Decanter

Amarone della Valpolicel­la: the geography behind the wines

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Amarone, the most famous of Italy’s dry wines made from dried grapes (as opposed to sweet wines made from dried grapes), is produced in Valpolicel­la over the northern hills of Verona, between Lake Garda and the Lessini mountains in northern Italy. It is precisely this combinatio­n of lake and mountains that contribute­s to the perfect environmen­t for the growing of grapes and the drying process that follows (pictured, right).

The region is like a warren of valleys where Lake Garda mitigates the climate, fostering the most northerly olive oil produced in Italy, while Monte Baldo and the Lessini range provide protection against prevailing cold from the Eastern Alps. This environmen­t is particular­ly true for the Valpolicel­la Classico sub-region to the west, closest to Lake Garda, compared to Valpantena (central) and Valpolicel­la Orientale (eastern).

The Classico area is influenced by the light reflected from the water, which increases the photosynth­esis of the vines and the maturity of the grapes. The growing season here can be shorter than in the Orientale, the red fruit of the wines even brighter and the sugar concentrat­ion richer in areas such as Sant’Ambrogio, which has a western exposure directly towards the lake. Fumane, in comparison, a little to the northeast of Sant’Ambrogio, is known to be a cooler valley producing a fresher, black cherry- driven style with higher acidity and an intense black pepper note typical of slightly unripe Corvina grapes. The commune of Negrar, at the eastern end of Valpolicel­la Classico, shows darker and richer bramble fruits as well as black pepper, with almost no cherry at all.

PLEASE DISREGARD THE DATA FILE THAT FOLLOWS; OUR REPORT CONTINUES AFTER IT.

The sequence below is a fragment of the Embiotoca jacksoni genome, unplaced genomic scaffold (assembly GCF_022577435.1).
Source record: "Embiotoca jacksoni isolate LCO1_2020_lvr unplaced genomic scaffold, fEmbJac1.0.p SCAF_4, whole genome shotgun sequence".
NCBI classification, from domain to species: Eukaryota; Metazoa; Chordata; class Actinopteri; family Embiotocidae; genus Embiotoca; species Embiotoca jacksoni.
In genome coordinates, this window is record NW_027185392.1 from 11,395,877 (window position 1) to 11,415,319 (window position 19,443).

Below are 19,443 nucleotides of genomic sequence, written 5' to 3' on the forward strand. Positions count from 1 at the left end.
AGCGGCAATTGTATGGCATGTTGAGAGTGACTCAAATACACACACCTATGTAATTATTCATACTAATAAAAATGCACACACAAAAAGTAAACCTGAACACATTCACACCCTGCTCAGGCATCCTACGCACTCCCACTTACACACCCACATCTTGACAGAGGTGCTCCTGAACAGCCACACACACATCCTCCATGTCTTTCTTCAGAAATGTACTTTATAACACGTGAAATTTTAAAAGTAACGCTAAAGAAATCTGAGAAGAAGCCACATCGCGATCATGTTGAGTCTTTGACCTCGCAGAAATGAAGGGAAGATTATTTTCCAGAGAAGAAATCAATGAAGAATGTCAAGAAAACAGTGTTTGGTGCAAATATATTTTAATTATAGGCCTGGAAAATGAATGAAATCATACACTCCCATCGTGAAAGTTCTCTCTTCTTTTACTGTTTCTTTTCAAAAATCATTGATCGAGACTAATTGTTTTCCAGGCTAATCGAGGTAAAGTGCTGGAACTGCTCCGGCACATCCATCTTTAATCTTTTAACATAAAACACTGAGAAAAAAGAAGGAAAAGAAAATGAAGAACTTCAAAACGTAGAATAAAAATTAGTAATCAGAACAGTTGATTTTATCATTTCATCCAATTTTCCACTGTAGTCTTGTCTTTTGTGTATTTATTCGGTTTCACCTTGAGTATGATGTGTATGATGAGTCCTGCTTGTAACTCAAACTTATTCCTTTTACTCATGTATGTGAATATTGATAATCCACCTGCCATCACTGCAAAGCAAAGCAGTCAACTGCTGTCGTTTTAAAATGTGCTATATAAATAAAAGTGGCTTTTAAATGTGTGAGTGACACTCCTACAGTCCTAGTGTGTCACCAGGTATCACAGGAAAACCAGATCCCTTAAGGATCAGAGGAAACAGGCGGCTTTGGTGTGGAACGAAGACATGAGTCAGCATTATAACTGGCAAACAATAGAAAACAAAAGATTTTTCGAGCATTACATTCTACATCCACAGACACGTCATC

The soil in the Classico area is volcanic in origin and composed of a limestone dolomite stone mix and basalt. More than half of the production of Amarone wine comes from the vines situated on the hills that the producers of the Famiglie Storiche group claim are the most suitable for the production of Classico wine of the highest quality.

The eastern Valpolicel­la Orientale area, however, from Montorio to Montecchia di Crosara, including the Marcellise and Illasi valleys, is based mostly on colder morainic soil and has a longer growing season, producing more structured wines. Throughout the Orientale, there is more Corvinone planted, which also increases the structure of the wines. This is compared to Valpolicel­la Classico, where the same grape can lend spiciness to the wine, or even at times a green character.

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